Tips for Pet Grooming at Home
There are no firm guidelines as to how often you should bathe your dog, though you can expect that the more active it is, the more bathing it will require. Hair texture also plays a part in how often bathing is needed. The wiry and curly hair of breeds like schnauzers and west highland terriers often need more bathing than long or silky haired dogs.
Bathing is needed to
- remove dirt and debris
- facilitate the removal of dead hair
- improve the coat's appearance
For most dogs, regular brushing will remove the need for frequent baths.
It's important to use a shampoo labeled "for dogs." While shampoos for humans lean to the acidic side, canine skin is ph neutral and require shampoos just for them.
When bathing a dog, use lukewarm water. Remember to wipe the under surfaces of ears to remove any dead skin or wax. Be thorough and ensure that the water gets through to its skin.
Brushing a Dog
Again, the amount of brushing a dog requires depends on its life style. The more active the dog, the more brushing it requires. Most dogs require brushing at least every other day.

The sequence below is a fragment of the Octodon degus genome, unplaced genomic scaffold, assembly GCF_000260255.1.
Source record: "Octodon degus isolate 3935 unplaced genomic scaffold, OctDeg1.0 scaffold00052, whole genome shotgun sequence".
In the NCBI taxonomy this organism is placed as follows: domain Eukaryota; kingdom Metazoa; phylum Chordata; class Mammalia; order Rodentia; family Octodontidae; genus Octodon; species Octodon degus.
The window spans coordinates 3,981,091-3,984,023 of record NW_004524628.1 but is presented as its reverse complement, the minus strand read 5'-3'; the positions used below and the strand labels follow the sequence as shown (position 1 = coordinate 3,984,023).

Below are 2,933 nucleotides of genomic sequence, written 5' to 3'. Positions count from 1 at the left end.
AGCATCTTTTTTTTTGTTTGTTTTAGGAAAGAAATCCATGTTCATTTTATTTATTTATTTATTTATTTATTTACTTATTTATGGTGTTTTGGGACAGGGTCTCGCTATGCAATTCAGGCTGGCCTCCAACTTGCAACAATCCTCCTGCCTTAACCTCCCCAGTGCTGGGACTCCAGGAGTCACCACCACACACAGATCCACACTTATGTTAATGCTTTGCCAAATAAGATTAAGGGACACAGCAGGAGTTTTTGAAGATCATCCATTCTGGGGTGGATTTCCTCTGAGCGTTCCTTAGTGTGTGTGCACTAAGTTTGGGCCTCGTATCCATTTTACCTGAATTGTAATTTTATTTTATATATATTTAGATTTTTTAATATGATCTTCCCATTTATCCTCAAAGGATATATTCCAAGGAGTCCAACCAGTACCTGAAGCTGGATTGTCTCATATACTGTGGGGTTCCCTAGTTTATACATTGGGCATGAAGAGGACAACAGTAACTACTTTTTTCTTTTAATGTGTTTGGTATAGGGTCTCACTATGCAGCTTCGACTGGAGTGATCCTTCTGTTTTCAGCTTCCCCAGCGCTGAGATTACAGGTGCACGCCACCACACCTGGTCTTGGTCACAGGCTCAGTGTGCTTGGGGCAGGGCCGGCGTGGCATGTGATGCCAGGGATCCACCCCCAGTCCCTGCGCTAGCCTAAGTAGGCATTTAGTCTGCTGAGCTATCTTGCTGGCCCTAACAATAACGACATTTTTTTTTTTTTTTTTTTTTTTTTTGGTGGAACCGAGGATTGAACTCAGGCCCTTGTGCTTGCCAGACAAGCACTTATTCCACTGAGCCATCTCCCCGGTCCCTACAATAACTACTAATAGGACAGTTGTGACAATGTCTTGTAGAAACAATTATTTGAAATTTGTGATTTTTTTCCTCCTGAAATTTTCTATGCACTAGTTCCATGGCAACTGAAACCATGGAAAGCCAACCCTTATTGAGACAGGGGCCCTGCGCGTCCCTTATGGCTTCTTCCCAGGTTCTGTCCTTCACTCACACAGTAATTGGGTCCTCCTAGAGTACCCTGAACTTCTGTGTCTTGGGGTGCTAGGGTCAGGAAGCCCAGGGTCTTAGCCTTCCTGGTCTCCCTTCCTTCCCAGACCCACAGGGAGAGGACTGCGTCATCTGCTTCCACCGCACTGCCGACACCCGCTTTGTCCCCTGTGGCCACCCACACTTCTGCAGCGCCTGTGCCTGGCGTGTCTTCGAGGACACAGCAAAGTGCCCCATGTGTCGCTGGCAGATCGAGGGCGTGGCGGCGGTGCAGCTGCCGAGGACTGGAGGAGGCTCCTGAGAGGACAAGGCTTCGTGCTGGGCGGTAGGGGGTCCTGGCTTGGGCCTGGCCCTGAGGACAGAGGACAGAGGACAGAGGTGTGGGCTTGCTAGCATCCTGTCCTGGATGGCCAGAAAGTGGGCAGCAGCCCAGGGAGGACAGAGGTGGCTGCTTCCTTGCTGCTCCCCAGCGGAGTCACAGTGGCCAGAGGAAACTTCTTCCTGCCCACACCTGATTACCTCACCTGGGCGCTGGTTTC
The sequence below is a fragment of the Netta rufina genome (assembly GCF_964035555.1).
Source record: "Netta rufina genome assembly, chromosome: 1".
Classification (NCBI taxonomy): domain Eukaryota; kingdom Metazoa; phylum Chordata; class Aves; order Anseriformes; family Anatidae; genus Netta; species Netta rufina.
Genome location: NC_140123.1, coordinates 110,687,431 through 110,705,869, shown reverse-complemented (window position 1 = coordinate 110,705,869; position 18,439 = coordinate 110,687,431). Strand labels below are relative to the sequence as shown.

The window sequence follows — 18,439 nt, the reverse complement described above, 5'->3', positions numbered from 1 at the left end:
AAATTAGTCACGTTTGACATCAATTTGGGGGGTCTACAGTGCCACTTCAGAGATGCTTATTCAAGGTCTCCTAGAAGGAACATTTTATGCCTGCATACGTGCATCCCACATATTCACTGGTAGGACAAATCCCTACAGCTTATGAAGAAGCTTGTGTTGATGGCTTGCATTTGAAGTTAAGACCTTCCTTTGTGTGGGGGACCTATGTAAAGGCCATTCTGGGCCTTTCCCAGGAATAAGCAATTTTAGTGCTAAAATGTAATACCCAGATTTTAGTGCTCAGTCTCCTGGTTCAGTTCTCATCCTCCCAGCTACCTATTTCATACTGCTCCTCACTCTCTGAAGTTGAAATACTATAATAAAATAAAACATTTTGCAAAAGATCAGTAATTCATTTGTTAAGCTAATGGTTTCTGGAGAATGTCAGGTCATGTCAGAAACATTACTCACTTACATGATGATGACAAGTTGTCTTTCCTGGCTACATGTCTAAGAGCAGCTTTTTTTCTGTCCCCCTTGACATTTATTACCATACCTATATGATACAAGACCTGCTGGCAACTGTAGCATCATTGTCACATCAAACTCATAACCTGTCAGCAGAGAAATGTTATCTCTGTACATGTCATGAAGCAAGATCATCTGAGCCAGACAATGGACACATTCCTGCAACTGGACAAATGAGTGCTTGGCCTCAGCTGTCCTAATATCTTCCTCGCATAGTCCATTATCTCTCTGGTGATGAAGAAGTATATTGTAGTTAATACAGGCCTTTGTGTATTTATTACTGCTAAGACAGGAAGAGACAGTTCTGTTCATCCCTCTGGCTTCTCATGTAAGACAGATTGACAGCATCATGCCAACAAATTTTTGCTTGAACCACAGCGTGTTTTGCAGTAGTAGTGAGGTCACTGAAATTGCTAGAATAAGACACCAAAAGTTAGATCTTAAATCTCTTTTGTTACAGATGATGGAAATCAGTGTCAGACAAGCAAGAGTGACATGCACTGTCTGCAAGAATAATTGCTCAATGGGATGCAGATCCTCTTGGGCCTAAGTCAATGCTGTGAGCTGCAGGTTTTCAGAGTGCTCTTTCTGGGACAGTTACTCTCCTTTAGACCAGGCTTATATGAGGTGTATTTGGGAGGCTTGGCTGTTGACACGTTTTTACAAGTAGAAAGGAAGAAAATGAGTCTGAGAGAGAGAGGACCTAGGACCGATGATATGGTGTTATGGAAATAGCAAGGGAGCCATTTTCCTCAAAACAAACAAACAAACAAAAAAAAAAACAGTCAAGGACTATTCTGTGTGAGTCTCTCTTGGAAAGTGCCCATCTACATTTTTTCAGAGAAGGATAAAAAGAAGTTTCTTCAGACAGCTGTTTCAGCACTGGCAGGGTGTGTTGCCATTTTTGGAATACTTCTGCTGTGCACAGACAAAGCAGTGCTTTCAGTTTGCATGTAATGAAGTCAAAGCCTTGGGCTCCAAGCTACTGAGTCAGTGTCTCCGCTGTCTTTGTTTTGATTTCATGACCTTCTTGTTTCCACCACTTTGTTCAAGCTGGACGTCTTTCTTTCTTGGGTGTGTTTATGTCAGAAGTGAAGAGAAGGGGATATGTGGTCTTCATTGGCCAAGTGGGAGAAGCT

Brushing is an important step to take to reduce matting. When brushing, don't forget to brush behind the dogs ears and hair on its belly, as these are often neglected areas.
Your pet might be experiencing a grooming session for the first time, or have a fierce dislike for grooming. It's always good to schedule sessions for when your dog is relaxed and not given to abrupt, restless movements that might cause him and you injury.
Keep sessions short and gradually lengthen them until your dog becomes accustomed to the sessions.
These are nasty entanglements on a dog's topcoat or undercoat. They usually start if a dog loves playing in the water. Silky or long haired coats tend to be susceptible to mats. Choose good brushes as the wrong ones can weaken a dog's coat and cause more matting.
Start by using your fingers, working with the matted hair from outside in. Brush it apart gradually. When brushing the armpits, use the triangular shaped slicker brush. You may wish to clip them out with a blunt-nosed scissors if you find that the brushing is causing the dog too much discomfort.
For bigger mats, use a mat splitter carefully, working from outside in. Smaller sections of hair are harder to untangle. Use a wide toothed comb to pick and loosen the hair.
Dematting spray is a useful tool to have. Apply it to make the mat removal process easier.
If your grooming your dog yourself and know that your pet is prone to aggression when a grooming session is on, have a pair of bite proof gloves ready? Muzzles of the right size for your dog should also be available.
Have gentle, secure restraints. If you're using a pet grooming table, make sure that it has a noose with a quick release in case you need to release the dog quickly.
Ensure that your pet is dry after grooming as moisture can lead to moist eczema. If you're using a dryer, watch for signs of discomfort and don't leave your dog under the dryer for too long a time.
When brushing, snipping or clipping near the eyes, take precautions. Proper facial restraints should always be used.